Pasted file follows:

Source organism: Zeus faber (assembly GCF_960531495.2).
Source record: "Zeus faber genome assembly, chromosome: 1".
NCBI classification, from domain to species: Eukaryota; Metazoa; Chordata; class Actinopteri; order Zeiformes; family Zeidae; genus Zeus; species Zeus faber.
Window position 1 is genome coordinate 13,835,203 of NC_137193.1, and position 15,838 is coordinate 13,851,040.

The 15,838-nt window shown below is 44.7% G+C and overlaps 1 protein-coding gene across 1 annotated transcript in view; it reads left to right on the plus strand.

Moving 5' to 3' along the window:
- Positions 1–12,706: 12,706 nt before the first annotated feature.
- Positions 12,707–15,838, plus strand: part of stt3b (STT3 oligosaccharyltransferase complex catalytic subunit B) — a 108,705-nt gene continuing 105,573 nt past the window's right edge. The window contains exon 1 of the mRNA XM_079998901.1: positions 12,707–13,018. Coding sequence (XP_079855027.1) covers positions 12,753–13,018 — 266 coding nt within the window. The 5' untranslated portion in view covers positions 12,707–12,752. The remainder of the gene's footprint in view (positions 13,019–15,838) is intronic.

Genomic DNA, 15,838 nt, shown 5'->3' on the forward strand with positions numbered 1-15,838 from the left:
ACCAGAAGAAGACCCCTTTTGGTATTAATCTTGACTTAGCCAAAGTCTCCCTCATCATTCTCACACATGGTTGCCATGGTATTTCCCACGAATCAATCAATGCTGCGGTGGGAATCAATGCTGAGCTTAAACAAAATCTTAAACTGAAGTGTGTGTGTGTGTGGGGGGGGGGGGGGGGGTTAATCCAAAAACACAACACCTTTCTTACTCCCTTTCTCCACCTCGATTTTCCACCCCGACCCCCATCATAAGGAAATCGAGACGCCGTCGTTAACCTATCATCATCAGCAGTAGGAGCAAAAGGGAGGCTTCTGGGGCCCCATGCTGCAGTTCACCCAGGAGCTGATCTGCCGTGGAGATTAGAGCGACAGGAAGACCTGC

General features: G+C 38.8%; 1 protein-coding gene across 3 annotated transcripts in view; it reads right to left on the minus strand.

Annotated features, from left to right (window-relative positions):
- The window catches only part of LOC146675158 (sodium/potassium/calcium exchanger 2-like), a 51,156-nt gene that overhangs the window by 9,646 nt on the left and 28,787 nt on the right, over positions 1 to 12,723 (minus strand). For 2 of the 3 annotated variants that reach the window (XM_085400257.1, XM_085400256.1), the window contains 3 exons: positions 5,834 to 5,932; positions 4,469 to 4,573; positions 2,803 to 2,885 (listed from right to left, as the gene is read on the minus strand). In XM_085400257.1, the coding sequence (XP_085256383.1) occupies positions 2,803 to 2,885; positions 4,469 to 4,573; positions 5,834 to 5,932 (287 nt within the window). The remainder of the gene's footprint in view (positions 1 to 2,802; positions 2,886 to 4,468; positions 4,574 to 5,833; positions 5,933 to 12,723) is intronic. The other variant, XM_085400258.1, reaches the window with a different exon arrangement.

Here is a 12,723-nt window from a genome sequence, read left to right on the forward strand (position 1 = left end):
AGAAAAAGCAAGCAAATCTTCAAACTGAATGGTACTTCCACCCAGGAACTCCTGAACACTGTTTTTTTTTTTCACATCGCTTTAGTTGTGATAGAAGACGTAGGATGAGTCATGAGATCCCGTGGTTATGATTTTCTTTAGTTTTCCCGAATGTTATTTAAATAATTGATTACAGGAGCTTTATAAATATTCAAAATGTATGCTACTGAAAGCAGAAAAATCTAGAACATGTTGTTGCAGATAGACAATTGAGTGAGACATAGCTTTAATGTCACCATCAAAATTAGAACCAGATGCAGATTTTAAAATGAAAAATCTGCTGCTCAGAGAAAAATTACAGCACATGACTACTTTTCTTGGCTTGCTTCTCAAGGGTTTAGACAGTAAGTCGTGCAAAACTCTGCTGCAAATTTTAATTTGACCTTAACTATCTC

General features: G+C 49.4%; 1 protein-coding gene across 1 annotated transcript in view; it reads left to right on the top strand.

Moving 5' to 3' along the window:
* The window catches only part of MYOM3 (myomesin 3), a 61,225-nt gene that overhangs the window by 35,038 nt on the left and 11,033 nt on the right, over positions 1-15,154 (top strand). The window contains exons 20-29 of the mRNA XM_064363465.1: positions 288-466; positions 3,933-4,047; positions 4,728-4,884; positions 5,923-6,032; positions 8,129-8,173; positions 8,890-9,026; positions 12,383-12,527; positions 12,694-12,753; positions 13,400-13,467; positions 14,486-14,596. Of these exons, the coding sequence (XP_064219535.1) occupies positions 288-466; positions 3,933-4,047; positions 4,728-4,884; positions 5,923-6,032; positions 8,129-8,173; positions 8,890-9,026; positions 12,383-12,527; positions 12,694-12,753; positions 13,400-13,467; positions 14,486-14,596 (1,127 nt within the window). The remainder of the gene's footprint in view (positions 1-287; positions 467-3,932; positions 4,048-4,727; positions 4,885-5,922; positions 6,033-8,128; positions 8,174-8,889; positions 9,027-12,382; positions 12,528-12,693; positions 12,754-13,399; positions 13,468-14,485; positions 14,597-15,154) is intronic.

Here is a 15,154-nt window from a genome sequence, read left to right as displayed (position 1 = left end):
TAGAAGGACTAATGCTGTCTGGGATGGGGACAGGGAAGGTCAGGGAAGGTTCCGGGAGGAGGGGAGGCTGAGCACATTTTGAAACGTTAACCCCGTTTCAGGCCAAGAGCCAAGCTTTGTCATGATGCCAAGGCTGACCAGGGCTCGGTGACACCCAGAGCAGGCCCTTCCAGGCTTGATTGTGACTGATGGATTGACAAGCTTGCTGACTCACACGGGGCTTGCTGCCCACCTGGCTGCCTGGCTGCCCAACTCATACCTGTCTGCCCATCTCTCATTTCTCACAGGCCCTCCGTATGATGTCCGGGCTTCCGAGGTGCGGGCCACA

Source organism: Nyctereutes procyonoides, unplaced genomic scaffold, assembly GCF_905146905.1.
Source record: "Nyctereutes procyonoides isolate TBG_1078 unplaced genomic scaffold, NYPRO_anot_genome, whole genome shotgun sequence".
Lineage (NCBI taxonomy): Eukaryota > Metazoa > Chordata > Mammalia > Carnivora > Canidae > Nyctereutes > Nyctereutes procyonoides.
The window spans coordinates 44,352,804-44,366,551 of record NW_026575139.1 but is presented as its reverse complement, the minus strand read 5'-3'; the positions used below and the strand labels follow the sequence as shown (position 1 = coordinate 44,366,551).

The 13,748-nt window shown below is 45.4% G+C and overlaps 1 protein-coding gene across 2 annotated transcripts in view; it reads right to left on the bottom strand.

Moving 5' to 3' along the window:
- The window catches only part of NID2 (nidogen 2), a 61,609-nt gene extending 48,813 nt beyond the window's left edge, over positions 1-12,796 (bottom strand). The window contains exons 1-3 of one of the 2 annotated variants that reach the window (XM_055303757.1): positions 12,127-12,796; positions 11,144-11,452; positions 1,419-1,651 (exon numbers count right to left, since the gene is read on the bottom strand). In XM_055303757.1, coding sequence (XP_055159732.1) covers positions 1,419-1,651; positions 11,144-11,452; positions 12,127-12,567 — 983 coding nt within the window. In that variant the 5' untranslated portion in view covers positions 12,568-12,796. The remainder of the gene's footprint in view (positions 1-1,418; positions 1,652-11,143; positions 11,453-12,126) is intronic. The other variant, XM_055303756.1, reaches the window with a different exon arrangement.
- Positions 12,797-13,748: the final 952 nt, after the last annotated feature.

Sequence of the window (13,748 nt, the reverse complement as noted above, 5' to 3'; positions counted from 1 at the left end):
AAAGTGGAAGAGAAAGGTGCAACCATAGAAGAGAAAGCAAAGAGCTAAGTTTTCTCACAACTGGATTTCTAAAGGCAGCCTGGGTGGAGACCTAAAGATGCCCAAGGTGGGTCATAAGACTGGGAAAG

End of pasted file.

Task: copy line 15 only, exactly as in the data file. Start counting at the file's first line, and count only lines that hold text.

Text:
AGAAAAAGCAAGCAAATCTTCAAACTGAATGGTACTTCCACCCAGGAACTCCTGAACACTGTTTTTTTTTTTCACATCGCTTTAGTTGTGATAGAAGACGTAGGATGAGTCATGAGATCCCGTGGTTATGATTTTCTTTAGTTTTCCCGAATGTTATTTAAATAATTGATTACAGGAGCTTTATAAATATTCAAAATGTATGCTACTGAAAGCAGAAAAATCTAGAACATGTTGTTGCAGATAGACAATTGAGTGAGACATAGCTTTAATGTCACCATCAAAATTAGAACCAGATGCAGATTTTAAAATGAAAAATCTGCTGCTCAGAGAAAAATTACAGCACATGACTACTTTTCTTGGCTTGCTTCTCAAGGGTTTAGACAGTAAGTCGTGCAAAACTCTGCTGCAAATTTTAATTTGACCTTAACTATCTC